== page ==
In the past few years there has been a huge growth in golden-oldie pop stations, which run tried and tested music. Now the melodious Classic FM, with its hum-along snatches from the great composers, is tempting me away from Radio 4. This leads me to conclude that we need something more from our national broadcaster - a golden-speech station, properly structured and not just idle chat, radiating pleasantness and nice British virtues such as low-key humour and nostalgia. Whenever Radio 4 threatens to get too bleak or hard-edged, the service could be split. Now the BBC is backing down on its potty idea of putting the news service on long wave, Radio 4 Gold could usefully take over.
This would head off any cheeky threat from Richard Branson to grab the best BBC airwaves for his rock station, but it would also chime in with demographic trends. I have noticed that those homes in which Radio 4 is listened to on long wave tend to have greying occupants. I can even see the posters, in deep yellow: 'Don't feel old with Radio Gold.'
The most obvious innovation, and none too costly, would be to trawl the BBC's radio archives far more effectively than at present. It amazes me that no one has sprung up to replace John Ebdon, axed in 1987, who used his Monday-morning slot archive feature to come up with 'no very serious conclusion'. And why should it be that only television takes repeats of classic hits seriously? It is true that the BBC is currently running classic comedies such as After Henry and Whose Line Is It, Anyway? But it is doing this really to remind you that they were first thought up by radio and then pinched by television, rather than glorying in their past.
Radio repeats could be used in a gold format most creatively. For example, The Archers is currently upsetting a huge swathe of listeners with its graphic story-lines about abortion, Shula's infertility treatment and piercing sound-effects of childbirth. Radio 4 Gold (R4G) could opt out and play old episodes of The Archers. How nice to go back to simple stories of everyday country folk.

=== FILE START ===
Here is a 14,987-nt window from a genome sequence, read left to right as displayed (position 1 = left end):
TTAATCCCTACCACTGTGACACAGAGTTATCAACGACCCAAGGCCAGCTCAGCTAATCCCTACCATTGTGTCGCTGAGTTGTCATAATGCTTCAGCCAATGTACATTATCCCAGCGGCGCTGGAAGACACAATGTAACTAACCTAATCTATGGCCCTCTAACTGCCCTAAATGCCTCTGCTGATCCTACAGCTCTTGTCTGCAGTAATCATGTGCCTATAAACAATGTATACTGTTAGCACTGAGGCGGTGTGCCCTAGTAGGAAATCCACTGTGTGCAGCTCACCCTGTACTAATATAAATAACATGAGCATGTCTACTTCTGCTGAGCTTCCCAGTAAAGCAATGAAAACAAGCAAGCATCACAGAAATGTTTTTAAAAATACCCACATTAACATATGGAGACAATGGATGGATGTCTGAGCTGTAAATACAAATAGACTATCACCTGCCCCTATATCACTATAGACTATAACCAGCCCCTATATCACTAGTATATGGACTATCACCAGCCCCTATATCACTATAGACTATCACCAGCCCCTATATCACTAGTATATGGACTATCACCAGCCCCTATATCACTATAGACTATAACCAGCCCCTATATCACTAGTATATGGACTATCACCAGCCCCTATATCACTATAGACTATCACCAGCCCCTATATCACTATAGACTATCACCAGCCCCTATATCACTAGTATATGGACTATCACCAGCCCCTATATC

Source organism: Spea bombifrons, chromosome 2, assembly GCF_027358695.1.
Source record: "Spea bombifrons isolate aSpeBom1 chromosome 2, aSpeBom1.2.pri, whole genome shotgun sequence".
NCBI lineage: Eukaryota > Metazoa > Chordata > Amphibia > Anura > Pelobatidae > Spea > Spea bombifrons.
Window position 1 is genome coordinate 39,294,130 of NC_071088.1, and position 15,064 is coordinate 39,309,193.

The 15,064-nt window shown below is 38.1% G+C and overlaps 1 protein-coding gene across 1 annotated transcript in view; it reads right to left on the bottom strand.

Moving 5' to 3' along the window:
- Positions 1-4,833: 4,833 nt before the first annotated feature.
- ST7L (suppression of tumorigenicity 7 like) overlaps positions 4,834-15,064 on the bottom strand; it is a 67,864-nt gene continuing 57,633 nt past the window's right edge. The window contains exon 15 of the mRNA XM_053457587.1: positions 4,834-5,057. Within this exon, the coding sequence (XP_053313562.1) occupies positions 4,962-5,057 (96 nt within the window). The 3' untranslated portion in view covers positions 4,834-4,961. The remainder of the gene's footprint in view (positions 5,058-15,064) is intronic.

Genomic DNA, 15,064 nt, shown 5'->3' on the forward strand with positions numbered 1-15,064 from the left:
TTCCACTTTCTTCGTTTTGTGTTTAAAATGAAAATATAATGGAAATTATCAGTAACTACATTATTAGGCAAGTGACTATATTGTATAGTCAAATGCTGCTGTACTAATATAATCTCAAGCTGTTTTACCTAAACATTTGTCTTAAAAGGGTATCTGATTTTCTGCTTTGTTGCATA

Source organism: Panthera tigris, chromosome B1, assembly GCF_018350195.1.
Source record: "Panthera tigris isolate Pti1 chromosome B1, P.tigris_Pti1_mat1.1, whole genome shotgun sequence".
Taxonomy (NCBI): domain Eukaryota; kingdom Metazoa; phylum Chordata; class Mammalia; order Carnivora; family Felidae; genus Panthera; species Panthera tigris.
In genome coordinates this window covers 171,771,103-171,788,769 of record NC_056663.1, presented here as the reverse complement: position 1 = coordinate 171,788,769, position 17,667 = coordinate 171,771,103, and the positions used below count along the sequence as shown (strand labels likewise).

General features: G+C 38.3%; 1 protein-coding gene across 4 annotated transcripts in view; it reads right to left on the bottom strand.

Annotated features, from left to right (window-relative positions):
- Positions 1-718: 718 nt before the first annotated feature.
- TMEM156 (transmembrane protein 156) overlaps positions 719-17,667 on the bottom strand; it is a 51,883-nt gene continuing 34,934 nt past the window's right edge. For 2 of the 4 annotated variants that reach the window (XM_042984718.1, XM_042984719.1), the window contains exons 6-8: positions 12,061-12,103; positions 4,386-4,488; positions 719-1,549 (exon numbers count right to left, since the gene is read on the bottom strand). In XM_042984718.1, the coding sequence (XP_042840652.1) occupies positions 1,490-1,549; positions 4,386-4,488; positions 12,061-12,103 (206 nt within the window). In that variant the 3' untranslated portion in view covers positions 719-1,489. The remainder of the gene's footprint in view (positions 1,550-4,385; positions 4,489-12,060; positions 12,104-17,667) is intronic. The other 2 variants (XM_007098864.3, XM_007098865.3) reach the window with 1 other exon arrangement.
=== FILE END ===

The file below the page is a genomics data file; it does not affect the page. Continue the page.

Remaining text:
The same could be applied to Desert Island Discs. If the guest, for example Frank Bruno, sounded a bit too strident, then R4G could reach for a more whimsical repeat, or even hunt down golden guests. I'm thinking here of the racing writer Lord Oaksey, who scored a big hit in the shires recently when, on the programme, he compared the sound of a champagne cork being removed from the bottle to the sigh of a satisfied woman.
Another programme that could be doctored is Woman's Hour, now a virtuously politically correct compilation. A Golden Woman's Hour could go out simultaneously: for example, an item about lesbian motherhood could be replaced by, say, a discussion of the merits of fan-assisted ovens. It is all technically possible, I'm assured.
As for drama, R4G could abandon contemporary plays in favour of classic serials - perhaps the detective Paul Temple could be exhumed. There could also be a weeding-out of anything too gritty for its time-slot - for instance Thursday morning's Face the Facts, which tends to investigate things like murder. This could be replaced by a new country programme to provide a breath of fresh air in the run-up to the weekend.
The news would remain ever-present on the hour, for Goldies need it, too. But the R4G bulletin would be an obvious candidate for Martyn Lewis's good-news treatment. Compilers should be instructed to add at the end two golden news items, written and tested against a new 'smile clause' that could be inserted into the BBC's editorial guidelines.
And as for Mr Lewis, now he is being transferred to the Six O'Clock News, he might be given a second string to his bow overseeing these bulletins. After all, we all prefer cheerful companions. My advice to John Birt is: be bold, go Gold.Reuse content